FRIDAY, MAY 13: UBP veteran Quinton Edness has thrown his weight behind the group fighting to stall the merger of the UBP and BDA into the One Bermuda Alliance.

He said: “If it [the merger] wasn’t done properly, that isn’t a good way to start off on a new foot.

“A lot of people were disappointed and disgruntled. People feel the procedures haven’t been followed properly.

“If the constitution hasn’t been followed properly, I’m sorry it took an injunction to cause it to be done right. There is now a serious breach between those who have taken the merger forward and those who feel the branches have not been consulted.

“If it hasn’t been done properly, they should back up, consult the branches fully and get their support rather than go ahead and have to put up with a disgruntled group — not just in the short term but in the long term.”

Mr Edness — a founding member of the UBP and a Government Minister for 28 of his 30 years in Parliament — spoke out after a group took out an injunction to stop the creation of the OBA. The objectors include UBP leader Kim Swan, MP Charles Swan, former Senator Charlie Marshall and ex-MP Erwin Adderley.

They say clear UBP procedures on consultation with branch members were not followed and that the merger process is flawed.

Commercial Court judge Ian Kawaley granted the injunction and gave the respondents — UBP chairman Jeanne Atherden, veteran MP John Barritt and party deputy leader Trevor Moniz — 24 hours to respond. It meant yesterday’s launch of the new party was put on hold.

Mr Edness said: “A group within the UBP brought about this change. If it was voted in with the majority of people behind it, fine.

“The branches were consulted, with one or two people representing the branches, but they did not ask the views of whole branches.”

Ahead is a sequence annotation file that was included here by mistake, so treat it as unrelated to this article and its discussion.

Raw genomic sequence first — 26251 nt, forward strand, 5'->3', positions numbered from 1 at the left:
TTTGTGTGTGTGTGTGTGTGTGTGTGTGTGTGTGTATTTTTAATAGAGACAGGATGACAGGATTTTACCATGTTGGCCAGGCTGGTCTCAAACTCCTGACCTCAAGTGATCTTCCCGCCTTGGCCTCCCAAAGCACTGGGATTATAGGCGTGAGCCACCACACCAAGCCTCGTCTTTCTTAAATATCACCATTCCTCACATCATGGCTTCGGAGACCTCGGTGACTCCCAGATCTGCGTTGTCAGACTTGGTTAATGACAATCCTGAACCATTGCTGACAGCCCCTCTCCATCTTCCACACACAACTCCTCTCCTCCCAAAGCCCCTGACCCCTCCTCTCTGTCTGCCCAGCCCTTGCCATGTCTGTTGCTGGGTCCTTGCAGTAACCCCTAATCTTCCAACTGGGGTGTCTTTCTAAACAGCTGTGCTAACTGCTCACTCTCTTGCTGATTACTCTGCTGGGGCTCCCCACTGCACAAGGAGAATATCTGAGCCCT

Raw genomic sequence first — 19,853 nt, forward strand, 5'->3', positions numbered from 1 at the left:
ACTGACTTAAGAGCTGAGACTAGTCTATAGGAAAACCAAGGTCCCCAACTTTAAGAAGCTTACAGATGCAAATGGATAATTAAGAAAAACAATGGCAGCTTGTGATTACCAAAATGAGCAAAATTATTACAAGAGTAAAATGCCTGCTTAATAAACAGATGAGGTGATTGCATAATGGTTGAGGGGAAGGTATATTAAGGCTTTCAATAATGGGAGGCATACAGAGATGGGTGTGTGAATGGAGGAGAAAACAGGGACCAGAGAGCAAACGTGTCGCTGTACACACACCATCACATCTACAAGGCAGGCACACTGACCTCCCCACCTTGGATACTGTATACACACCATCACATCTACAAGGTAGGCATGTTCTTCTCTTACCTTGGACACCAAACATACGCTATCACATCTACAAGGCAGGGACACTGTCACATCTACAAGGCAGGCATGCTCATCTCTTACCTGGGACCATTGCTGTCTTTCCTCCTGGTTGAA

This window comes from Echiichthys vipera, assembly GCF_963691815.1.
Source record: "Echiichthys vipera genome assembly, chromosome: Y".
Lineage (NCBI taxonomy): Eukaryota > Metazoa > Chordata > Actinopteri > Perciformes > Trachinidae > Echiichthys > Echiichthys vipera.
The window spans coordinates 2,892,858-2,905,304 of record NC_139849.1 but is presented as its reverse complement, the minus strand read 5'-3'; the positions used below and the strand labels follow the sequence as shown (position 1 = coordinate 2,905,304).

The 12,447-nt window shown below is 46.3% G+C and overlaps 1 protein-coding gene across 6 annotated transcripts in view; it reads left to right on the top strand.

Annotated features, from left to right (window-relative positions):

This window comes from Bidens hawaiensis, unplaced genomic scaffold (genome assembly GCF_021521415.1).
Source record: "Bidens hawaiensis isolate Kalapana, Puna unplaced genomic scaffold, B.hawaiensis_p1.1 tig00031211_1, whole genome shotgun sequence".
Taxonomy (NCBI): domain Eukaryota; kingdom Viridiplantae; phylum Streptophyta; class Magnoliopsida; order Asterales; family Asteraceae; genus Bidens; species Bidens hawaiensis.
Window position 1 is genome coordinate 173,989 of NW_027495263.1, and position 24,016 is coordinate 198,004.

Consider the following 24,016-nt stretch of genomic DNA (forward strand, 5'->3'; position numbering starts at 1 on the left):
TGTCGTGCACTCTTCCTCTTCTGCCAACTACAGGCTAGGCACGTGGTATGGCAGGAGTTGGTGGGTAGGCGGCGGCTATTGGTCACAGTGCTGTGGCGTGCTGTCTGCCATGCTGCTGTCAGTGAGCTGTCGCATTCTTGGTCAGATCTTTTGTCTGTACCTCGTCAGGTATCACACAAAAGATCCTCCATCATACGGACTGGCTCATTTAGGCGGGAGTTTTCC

Mr Edness believes the UBP still has future but he has not ruled out signing up with the OBA.

He said: “I’m not suggesting this legal action should be done with a view to stopping what a majority of people want to happen.

“It’s about following the constitution and getting the majority on board.

“If it goes through, I’d have no problem in working with the OBA if they happened to be the Opposition and a chance for an alternative government.

“But I would want to see their policies, how they are going to communicate with the electorate and make sure they understand how to reach the people that really need help — the poor, the black women and young black men who do not feel they are being represented. I would support them if they were prepared to work to bring about positive change.

“The PLP have proven to be very bad managers and have caused the country to evolve into a very negative position, both socially and economically.

“The UBP could have stepped up to the plate, having been the Opposition for 12 years, put forward better programmes, made a better effort to talk to the electorate.

“It will take the public longer to become familiar with the OBA. They’d have had a better chance of winning sooner as the UBP.”